So how do you lower ceramides? The tried and true approach of diet and exercise.


It may not sound fun but exercise is very effective in lowering ceramides. And the studies on this area clearly show the benefits of exercise on ceramide.

This study looked at the impacts of endurance training on muscle fatty acid metabolism in relation to glucose tolerance. The participants were people who are overweight and went through 8 weeks moderate-intensity training. The researchers found that the training improved glucose tolerance and total ceramides were reduced by 42%!

Exercise Helps Insulin Sensitivity

It’s also been established that exercise helps improve insulin sensitivity as explored in this scientific review. This helps counter the negative affects of accumulated ceramides and can prevent insulin resistance from developing.

Quick and Easy Exercises

We know it can be hard for people with diabetes to get motivated or find the time to exercise. But whatever the reason, it’s really important to simply start exercising. The good news is that there are many simple, quick yet effective exercises you can start with.

woman walking

Walking is a great option if you’re not very active or have mobility issues. Stationary squats or rocket jumps can burn a lot of calories and can be done anywhere.

And adding resistance bands to your exercises is a great way to ease into strength training and building muscle.

Whole Foods

There aren’t many studies on specific foods to lower or control ceramides. But you want to follow a diet that can help minimize weight gain because of increased body fat.

A diet of whole foods and watching your calories can help reduce or control body weight. In fact, choosing whole foods, like fruit and vegetables, over highly refined foods helped lower certain ceramides according this study.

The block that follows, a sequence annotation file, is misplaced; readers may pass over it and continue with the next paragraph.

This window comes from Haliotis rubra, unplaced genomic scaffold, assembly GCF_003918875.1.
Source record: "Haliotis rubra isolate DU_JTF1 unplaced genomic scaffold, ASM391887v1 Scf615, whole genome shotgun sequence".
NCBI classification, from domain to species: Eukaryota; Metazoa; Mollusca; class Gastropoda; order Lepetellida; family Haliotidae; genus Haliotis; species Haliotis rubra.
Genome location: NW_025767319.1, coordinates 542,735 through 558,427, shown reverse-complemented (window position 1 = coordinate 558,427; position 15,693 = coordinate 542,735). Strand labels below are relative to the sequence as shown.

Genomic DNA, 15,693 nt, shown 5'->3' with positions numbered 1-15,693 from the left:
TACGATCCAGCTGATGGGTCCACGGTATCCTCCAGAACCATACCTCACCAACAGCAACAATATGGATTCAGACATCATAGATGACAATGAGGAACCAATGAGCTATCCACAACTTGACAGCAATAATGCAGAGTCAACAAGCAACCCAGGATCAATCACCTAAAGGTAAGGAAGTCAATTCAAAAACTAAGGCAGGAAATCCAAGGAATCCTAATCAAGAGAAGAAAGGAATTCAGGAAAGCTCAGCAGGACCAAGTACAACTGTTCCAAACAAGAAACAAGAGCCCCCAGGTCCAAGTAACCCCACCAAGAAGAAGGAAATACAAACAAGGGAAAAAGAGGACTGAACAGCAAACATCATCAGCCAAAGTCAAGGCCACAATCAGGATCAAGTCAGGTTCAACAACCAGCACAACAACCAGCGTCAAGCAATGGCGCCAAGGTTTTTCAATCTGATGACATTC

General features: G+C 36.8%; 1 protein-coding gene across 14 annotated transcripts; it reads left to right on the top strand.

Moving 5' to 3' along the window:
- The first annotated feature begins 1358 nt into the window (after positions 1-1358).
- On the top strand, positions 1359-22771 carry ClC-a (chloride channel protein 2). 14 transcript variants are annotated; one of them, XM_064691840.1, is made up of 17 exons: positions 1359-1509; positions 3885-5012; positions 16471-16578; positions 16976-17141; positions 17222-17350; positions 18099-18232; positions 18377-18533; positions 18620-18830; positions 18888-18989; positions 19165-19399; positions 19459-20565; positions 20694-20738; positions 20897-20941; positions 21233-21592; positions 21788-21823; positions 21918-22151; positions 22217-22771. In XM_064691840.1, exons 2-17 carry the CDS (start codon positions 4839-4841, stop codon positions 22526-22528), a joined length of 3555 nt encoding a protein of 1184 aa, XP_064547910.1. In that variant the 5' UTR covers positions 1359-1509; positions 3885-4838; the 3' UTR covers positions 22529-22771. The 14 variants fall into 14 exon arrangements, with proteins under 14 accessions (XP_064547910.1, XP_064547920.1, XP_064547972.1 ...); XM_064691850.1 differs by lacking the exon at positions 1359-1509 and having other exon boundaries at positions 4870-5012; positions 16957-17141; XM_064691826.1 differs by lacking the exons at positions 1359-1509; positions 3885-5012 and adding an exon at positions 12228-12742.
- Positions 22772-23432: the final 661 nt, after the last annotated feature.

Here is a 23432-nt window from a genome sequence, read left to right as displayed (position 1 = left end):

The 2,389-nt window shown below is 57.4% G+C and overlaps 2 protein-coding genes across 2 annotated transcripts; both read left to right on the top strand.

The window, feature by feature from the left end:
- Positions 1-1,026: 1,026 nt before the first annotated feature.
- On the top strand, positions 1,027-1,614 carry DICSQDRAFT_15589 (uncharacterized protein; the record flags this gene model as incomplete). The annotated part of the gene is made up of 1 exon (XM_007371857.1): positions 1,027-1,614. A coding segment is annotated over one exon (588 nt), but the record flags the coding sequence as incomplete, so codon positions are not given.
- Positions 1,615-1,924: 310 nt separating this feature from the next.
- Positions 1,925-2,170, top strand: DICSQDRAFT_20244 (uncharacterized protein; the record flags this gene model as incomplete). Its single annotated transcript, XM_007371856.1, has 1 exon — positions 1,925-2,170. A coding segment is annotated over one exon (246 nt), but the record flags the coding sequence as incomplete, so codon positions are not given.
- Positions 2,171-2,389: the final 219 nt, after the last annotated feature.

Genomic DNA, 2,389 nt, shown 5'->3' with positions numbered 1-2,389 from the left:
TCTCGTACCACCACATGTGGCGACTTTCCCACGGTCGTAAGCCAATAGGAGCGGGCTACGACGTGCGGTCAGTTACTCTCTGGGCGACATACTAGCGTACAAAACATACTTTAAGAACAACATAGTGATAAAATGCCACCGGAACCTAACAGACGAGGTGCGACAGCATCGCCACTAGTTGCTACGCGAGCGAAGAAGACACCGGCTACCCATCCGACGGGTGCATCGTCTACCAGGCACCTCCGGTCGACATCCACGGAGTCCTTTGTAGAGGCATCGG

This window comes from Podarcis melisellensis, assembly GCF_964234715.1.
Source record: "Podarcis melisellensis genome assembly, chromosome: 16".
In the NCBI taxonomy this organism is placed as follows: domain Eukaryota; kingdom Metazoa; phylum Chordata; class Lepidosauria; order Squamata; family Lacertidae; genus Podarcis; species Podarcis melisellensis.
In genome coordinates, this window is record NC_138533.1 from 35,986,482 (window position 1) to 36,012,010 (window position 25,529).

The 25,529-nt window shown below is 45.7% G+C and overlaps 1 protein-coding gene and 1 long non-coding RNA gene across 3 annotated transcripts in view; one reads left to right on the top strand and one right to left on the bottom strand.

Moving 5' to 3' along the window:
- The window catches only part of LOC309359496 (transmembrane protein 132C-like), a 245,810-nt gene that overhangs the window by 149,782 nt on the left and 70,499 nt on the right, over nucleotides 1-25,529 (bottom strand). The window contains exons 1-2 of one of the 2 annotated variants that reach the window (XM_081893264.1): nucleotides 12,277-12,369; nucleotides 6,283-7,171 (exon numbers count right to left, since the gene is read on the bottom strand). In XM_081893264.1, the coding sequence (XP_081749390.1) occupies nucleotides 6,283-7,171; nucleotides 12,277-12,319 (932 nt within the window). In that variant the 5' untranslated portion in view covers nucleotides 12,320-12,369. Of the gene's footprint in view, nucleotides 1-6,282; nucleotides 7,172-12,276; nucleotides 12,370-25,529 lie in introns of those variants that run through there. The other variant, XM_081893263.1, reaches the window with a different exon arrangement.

Cruciferous vegetables, like broccoli, cabbage and brussels sprouts, include sulforaphane which can help lower blood sugar by increasing glucose uptake from the bloodstream.

According to this study, sulforaphane has been shown to block a certain enzyme involved in ceramide synthesis of ceramides, which helped improve insulin sensitivity.

Watch Your Carb and Calorie Intake

And of course you want to control your carbohydrates since glycemic control is critical for people with diabetes. Dealing with carbs and diabetes can be a challenge but thankfully there are plenty of low carb whole foods to choose from.

Limiting calorie intake is also important in minimizing unwanted weight gain. Portion control is an effective way to limit calories and the diabetes plate method is a simple, visual way to portion meals. And they even make portion control tools if you want an even easier option.

New Treatments

More and more studies are looking at medical treatments to lower or control ceramides directly. This 2010 study on obese mice used myriocin to slow or prevent the ceramide synthesis process as a way to improve glucose tolerance. And researchers are exploring new tools and methods to better detect ceramides, since they’re way less abundant than cholesterol.

We’re not aware of currently available treatments to lower ceramides for diabetes but research continues to explore this approach.


The research is clear that high ceramide levels is linked to developing diabetes and insulin resistance. Elevated levels of ceramides is can hinder insulin signals, which decreases glucose uptake and glucose metabolism. This contributes to high blood glucose concentrations that, over time, leads to diabetes and diabetes-related disorders.

While treatments to lower ceramide may be available in the future, diet and exercise are effective at lowering ceramides and things you can do now. Moderate intensity exercises was shown to significantly reduce ceramide and there are simple and convenient exercises that are perfect for people with diabetes. And eating a diet of whole foods, including cruciferous vegetables, is also very important for controlling blood glucose and improving overall health.